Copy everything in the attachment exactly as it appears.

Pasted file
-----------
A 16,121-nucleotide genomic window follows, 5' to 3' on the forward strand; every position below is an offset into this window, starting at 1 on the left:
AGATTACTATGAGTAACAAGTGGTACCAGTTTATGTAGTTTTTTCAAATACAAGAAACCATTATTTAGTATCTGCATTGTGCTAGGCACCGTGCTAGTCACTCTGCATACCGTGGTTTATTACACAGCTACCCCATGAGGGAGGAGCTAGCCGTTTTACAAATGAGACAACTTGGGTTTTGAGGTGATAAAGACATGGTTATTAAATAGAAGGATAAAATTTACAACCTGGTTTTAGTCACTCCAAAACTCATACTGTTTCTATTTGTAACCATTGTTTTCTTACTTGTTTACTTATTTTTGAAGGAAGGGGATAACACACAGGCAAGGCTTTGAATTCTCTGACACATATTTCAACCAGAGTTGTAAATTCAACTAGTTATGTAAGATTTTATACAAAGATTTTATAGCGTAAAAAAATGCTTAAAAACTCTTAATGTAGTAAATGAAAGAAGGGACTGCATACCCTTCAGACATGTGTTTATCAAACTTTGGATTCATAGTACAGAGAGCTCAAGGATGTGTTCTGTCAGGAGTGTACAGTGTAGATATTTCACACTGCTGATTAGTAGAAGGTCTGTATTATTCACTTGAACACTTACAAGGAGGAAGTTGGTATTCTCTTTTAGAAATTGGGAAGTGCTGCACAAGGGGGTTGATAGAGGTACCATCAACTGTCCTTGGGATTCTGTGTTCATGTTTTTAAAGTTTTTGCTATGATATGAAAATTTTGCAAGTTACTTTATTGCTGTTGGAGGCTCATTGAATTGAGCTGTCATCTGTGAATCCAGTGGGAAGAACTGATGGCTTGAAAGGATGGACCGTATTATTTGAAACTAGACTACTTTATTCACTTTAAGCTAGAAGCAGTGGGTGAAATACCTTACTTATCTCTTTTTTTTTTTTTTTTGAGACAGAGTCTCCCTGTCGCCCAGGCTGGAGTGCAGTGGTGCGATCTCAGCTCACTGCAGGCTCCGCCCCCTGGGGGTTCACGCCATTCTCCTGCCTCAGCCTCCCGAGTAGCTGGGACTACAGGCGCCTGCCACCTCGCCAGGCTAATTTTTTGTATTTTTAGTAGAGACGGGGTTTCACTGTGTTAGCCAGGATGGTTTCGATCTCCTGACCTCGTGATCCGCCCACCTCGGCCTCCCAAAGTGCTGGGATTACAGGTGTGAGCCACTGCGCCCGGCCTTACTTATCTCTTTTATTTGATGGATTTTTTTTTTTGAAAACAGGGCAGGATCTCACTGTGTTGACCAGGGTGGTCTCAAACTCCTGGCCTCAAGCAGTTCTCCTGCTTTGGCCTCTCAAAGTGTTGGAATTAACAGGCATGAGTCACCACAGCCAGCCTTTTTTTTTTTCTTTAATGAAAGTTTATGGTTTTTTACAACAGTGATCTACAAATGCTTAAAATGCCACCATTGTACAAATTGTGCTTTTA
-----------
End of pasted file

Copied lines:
A 16,121-nucleotide genomic window follows, 5' to 3' on the forward strand; every position below is an offset into this window, starting at 1 on the left:
AGATTACTATGAGTAACAAGTGGTACCAGTTTATGTAGTTTTTTCAAATACAAGAAACCATTATTTAGTATCTGCATTGTGCTAGGCACCGTGCTAGTCACTCTGCATACCGTGGTTTATTACACAGCTACCCCATGAGGGAGGAGCTAGCCGTTTTACAAATGAGACAACTTGGGTTTTGAGGTGATAAAGACATGGTTATTAAATAGAAGGATAAAATTTACAACCTGGTTTTAGTCACTCCAAAACTCATACTGTTTCTATTTGTAACCATTGTTTTCTTACTTGTTTACTTATTTTTGAAGGAAGGGGATAACACACAGGCAAGGCTTTGAATTCTCTGACACATATTTCAACCAGAGTTGTAAATTCAACTAGTTATGTAAGATTTTATACAAAGATTTTATAGCGTAAAAAAATGCTTAAAAACTCTTAATGTAGTAAATGAAAGAAGGGACTGCATACCCTTCAGACATGTGTTTATCAAACTTTGGATTCATAGTACAGAGAGCTCAAGGATGTGTTCTGTCAGGAGTGTACAGTGTAGATATTTCACACTGCTGATTAGTAGAAGGTCTGTATTATTCACTTGAACACTTACAAGGAGGAAGTTGGTATTCTCTTTTAGAAATTGGGAAGTGCTGCACAAGGGGGTTGATAGAGGTACCATCAACTGTCCTTGGGATTCTGTGTTCATGTTTTTAAAGTTTTTGCTATGATATGAAAATTTTGCAAGTTACTTTATTGCTGTTGGAGGCTCATTGAATTGAGCTGTCATCTGTGAATCCAGTGGGAAGAACTGATGGCTTGAAAGGATGGACCGTATTATTTGAAACTAGACTACTTTATTCACTTTAAGCTAGAAGCAGTGGGTGAAATACCTTACTTATCTCTTTTTTTTTTTTTTTTGAGACAGAGTCTCCCTGTCGCCCAGGCTGGAGTGCAGTGGTGCGATCTCAGCTCACTGCAGGCTCCGCCCCCTGGGGGTTCACGCCATTCTCCTGCCTCAGCCTCCCGAGTAGCTGGGACTACAGGCGCCTGCCACCTCGCCAGGCTAATTTTTTGTATTTTTAGTAGAGACGGGGTTTCACTGTGTTAGCCAGGATGGTTTCGATCTCCTGACCTCGTGATCCGCCCACCTCGGCCTCCCAAAGTGCTGGGATTACAGGTGTGAGCCACTGCGCCCGGCCTTACTTATCTCTTTTATTTGATGGATTTTTTTTTTTGAAAACAGGGCAGGATCTCACTGTGTTGACCAGGGTGGTCTCAAACTCCTGGCCTCAAGCAGTTCTCCTGCTTTGGCCTCTCAAAGTGTTGGAATTAACAGGCATGAGTCACCACAGCCAGCCTTTTTTTTTTTCTTTAATGAAAGTTTATGGTTTTTTACAACAGTGATCTACAAATGCTTAAAATGCCACCATTGTACAAATTGTGCTTTTA